|Publication number||US7522421 B2|
|Application number||US 11/777,925|
|Publication date||Apr 21, 2009|
|Filing date||Jul 13, 2007|
|Priority date||Sep 3, 2004|
|Also published as||US20070258217|
|Publication number||11777925, 777925, US 7522421 B2, US 7522421B2, US-B2-7522421, US7522421 B2, US7522421B2|
|Inventors||David L. Roper, Douglas Wehrly, Jr., Mark Wolfe|
|Original Assignee||Entorian Technologies, Lp|
|Export Citation||BiBTeX, EndNote, RefMan|
|Patent Citations (103), Non-Patent Citations (30), Referenced by (3), Classifications (22), Legal Events (6)|
|External Links: USPTO, USPTO Assignment, Espacenet|
This application is a continuation-in-part of U.S. patent application Ser. No. 11/364,489, filed Feb. 27, 2006 now U.S. Pat. No. 7,289,327 and a continuation-in-part of U.S. patent application Ser. No. 11/283,355, filed Nov. 18, 2005, and a continuation-in-part of U.S. patent application Ser. No. 11/255,061, filed Oct. 19, 2005, and a continuation-in-part of U.S. patent application Ser. No. 10/934,027 filed Sep. 3, 2004. These four U.S. patent applications are hereby incorporated by reference.
The present invention relates to systems and methods for creating high density circuit modules and, in particular, to systems and methods for creating such modules that provide high capacity with thermal management features.
Memory expansion is one of the many fields where high density circuit module solutions provide space-saving advantages. For example, the well-known DIMM (Dual In-line Memory Module) has been used for years, in various forms, to provide memory expansion. A typical DIMM includes a conventional PCB (printed circuit board) with memory devices and supporting digital logic devices mounted on both sides. The DIMM is typically mounted in the host computer system by inserting a contact-bearing edge of the DIMM into a card edge connector. Typically, conventional DIMM-based solutions have typically provided only a moderate amount of memory expansion.
As bus speeds have increased, fewer devices per channel can bc reliably addressed with a DIMM-based solution. For example, 288 ICs or devices per channel may be addressed using the SDRAM-100 bus protocol with an unbuffered DLMM. Using the DDR-200 bus protocol, approximately 144 devices may be addressed per channel. With the DDR2-400 bus protocol, only 72 devices per channel may be addressed. This constraint has led to the development of the .fully-buffered DIMM (FB-DIMM) with buffered Command Address (C/A) and data in which 288 devices per channel may be addressed. That buffering function is provided by what is typically identified as the Advanced Memory Buffer or AMB. With the FB-DIMM, not only has capacity increased, pin count has declined to approximately 69 signal pins from the approximately 240 pins previously required.
The FB-DIMM circuit solution is expected to offer practical motherboard memory capacities of up to about 192 gigabytes with six channels and eight DIMMs per channel and two ranks per DIMM using one gigabyte DRAMs. This solution should also be adaptable to next generation technologies and should exhibit significant downward compatibility. The FB-DIMM solution does, however, generate significant thermal energy, particularly about the AMB.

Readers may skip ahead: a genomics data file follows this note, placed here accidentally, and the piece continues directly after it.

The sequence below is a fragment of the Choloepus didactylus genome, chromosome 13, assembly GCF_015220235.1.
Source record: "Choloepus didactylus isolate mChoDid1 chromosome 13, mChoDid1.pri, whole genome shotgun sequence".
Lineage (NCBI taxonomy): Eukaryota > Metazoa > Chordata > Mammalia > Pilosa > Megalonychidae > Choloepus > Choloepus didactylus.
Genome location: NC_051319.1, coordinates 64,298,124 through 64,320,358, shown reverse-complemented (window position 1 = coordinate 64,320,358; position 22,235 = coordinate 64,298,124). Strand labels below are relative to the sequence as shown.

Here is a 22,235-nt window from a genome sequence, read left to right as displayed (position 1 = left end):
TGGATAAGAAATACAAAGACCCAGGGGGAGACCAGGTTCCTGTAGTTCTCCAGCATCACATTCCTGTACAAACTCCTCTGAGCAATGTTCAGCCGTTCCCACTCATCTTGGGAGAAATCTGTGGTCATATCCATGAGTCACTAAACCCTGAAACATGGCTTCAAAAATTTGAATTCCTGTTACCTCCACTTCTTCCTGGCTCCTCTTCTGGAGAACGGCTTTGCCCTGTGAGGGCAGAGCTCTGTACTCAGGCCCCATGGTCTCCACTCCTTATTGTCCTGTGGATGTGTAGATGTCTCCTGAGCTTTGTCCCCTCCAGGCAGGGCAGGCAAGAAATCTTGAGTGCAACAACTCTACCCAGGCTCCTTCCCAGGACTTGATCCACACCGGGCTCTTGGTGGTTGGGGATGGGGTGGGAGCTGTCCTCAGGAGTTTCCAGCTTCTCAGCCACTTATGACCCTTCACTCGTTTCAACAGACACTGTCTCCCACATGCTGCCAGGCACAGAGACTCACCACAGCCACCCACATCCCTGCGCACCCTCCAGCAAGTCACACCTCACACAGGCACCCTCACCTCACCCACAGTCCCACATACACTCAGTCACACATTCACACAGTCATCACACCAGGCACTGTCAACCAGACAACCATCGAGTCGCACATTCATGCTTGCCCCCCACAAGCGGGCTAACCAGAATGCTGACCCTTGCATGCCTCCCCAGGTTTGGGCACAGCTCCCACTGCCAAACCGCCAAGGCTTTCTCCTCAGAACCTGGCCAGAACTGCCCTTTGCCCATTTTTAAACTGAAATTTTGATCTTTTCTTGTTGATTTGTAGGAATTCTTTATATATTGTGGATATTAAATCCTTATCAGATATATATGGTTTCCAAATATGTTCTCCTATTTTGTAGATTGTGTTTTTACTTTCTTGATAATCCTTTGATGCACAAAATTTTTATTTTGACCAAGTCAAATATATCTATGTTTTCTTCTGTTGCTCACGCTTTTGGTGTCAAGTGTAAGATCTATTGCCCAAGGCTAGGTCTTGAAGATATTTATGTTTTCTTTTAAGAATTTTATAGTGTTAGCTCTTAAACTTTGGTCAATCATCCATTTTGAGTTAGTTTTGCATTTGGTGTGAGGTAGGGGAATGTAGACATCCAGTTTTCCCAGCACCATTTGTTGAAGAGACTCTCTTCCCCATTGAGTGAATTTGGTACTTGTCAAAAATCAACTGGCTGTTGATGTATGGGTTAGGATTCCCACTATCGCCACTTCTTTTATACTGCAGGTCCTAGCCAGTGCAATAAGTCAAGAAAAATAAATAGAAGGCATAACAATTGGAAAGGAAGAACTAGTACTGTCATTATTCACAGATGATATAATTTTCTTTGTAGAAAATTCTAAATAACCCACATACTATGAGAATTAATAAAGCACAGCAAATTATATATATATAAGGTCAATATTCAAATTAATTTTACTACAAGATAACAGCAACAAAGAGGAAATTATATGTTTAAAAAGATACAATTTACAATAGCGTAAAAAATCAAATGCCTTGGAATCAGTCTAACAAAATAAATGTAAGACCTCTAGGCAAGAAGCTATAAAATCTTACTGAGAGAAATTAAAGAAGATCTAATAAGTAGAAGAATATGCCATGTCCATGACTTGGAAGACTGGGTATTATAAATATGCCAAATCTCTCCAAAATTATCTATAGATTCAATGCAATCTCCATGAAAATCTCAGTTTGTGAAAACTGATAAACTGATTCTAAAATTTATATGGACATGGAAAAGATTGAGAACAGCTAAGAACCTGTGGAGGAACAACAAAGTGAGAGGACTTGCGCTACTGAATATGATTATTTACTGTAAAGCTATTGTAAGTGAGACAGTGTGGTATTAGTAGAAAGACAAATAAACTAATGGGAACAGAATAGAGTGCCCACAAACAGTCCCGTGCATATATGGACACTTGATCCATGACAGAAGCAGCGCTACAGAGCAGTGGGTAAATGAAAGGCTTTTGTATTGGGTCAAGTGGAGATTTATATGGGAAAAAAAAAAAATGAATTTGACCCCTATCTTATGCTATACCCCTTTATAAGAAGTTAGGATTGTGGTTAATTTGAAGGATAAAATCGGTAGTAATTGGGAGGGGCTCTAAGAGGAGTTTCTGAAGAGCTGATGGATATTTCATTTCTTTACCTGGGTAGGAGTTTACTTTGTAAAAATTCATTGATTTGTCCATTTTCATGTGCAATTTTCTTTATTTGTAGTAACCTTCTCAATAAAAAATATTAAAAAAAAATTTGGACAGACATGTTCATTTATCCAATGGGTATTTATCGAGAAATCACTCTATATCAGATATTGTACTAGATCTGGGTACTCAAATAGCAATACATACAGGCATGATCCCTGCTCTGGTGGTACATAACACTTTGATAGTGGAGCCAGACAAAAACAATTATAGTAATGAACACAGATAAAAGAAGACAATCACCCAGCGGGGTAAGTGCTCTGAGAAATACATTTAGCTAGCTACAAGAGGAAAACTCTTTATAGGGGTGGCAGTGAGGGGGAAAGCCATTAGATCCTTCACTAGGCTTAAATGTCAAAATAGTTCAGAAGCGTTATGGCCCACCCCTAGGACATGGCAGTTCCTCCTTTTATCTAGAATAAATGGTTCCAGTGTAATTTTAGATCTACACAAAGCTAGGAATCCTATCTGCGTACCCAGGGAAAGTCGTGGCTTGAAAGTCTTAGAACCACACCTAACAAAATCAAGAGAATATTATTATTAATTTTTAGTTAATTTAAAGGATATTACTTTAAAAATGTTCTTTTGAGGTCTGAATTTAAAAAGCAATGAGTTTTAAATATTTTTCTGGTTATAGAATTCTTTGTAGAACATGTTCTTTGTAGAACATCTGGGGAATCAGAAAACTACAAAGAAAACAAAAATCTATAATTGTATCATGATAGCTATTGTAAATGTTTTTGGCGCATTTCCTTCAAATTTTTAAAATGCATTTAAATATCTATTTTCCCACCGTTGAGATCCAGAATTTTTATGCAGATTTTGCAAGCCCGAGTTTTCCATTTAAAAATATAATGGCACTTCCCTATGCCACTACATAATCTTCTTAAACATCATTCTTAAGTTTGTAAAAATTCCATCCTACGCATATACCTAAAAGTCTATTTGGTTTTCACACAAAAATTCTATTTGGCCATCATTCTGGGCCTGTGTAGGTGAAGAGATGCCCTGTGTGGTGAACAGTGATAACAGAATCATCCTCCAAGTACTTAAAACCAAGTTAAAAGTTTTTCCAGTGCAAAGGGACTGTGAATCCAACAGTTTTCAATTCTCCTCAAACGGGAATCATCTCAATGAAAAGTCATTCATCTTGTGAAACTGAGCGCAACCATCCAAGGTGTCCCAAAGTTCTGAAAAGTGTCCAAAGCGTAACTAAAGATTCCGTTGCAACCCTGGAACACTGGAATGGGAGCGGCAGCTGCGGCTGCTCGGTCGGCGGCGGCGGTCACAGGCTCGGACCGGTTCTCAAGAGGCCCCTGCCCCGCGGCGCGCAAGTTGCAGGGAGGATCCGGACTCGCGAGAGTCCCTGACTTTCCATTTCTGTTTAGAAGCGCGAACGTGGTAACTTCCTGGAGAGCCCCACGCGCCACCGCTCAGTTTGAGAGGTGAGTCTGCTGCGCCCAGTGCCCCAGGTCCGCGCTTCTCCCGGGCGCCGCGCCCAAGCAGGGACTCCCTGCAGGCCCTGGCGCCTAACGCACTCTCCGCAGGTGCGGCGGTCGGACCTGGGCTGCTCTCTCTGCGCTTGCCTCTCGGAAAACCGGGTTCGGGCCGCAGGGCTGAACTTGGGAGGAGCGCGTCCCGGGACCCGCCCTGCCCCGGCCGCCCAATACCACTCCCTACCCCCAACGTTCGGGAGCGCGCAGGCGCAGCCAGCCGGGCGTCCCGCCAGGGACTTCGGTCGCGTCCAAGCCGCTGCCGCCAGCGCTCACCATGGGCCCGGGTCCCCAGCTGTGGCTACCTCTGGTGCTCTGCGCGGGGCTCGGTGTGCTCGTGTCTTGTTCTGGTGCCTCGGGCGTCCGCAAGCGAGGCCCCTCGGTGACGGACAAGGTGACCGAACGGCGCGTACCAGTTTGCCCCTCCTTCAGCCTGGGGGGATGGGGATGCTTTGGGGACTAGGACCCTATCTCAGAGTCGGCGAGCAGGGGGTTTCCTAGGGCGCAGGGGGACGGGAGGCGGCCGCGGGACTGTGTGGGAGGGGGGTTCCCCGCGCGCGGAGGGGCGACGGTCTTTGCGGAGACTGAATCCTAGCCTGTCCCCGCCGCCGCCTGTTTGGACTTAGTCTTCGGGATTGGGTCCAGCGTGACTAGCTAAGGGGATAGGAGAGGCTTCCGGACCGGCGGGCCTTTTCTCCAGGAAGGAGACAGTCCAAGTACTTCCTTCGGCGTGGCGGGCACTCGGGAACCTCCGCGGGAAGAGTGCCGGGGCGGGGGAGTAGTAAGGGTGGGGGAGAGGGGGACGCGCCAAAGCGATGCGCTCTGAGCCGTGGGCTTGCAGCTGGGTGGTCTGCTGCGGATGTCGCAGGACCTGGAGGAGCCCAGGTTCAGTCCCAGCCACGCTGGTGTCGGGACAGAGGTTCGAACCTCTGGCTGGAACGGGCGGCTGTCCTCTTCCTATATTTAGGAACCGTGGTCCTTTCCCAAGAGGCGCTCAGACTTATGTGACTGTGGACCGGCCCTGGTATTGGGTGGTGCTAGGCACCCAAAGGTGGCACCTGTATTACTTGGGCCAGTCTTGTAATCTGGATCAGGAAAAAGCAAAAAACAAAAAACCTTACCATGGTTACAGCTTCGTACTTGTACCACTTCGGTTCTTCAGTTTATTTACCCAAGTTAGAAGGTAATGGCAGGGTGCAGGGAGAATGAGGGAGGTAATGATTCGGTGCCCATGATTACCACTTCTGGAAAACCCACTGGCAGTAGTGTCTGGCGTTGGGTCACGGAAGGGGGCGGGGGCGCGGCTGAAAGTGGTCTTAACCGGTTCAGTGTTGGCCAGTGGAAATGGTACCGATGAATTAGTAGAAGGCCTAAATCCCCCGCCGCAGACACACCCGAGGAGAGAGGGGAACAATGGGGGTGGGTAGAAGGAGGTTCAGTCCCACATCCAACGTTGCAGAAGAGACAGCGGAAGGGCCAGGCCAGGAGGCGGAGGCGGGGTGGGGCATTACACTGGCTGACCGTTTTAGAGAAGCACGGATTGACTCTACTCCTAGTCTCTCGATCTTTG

There are several known methods to improve the limited capacity of a DIMM or other circuit board. In one strategy, for example, small circuit boards (daughter cards) are connected to the DIMM to provide extra mounting space.
In another strategy, multiple die package (MDP) can also be used to increase DIMM capacity. This scheme increases the capacity of the memory devices on the DIMM by including multiple semiconductor die in a single device package. The additional heat generated by the multiple die typically requires, however, additional cooling capabilities to operate at maximum operating speed. Further, the MDP scheme may exhibit increased costs because of increased yield loss from packaging together multiple die that are not fully pre-tested.
Stacked packages are yet another way to increase module capacity. Capacity is increased by stacking packaged integrated circuits to create a high-density circuit module for mounting on the larger circuit board. In some techniques, flexible conductors are used to selectively interconnect packaged integrated circuits. Staktek Group L.P., the assignee of the present application, has developed numerous systems for aggregating CSP (chipscale packaged) devices in space saving topologies. The increased component height of some stacking techniques may, however, alter system requirements such as, for example, required cooling airflow or the minimum spacing around a circuit board on its host system.
Typically, the known methods for improved memory module performance or enlarged capacity raise thermal management issues. For example, when a conventional packaged DRAM is mounted on a DIMM, the primary thermal path is through the balls of the package into the core of what is typically an epoxy based FR4 board that has less than desirable thermal characteristics. In particular, when an advanced memory buffer (AMB) is employed in an FM-DIMM, a significant amount of heat is generated. Consequently, the already marginal thermal shedding attributes of DIMM circuit modules is exacerbated in a typical FB-DIMM by the localized generation of heat by the AMB.
Memory DIMMs, both buffered and unbuffered, are often employed on motherboards mounted in server racks with limited space. Large capacity memory devices often have dimensions that create addition height issues (in the longitudinal direction away from the mounting socket).
What is needed, therefore, are methods and structures for providing high capacity circuit boards in thermally-efficient, reliable designs, that provide in some modes, the opportunity for concomitant reduction in module height.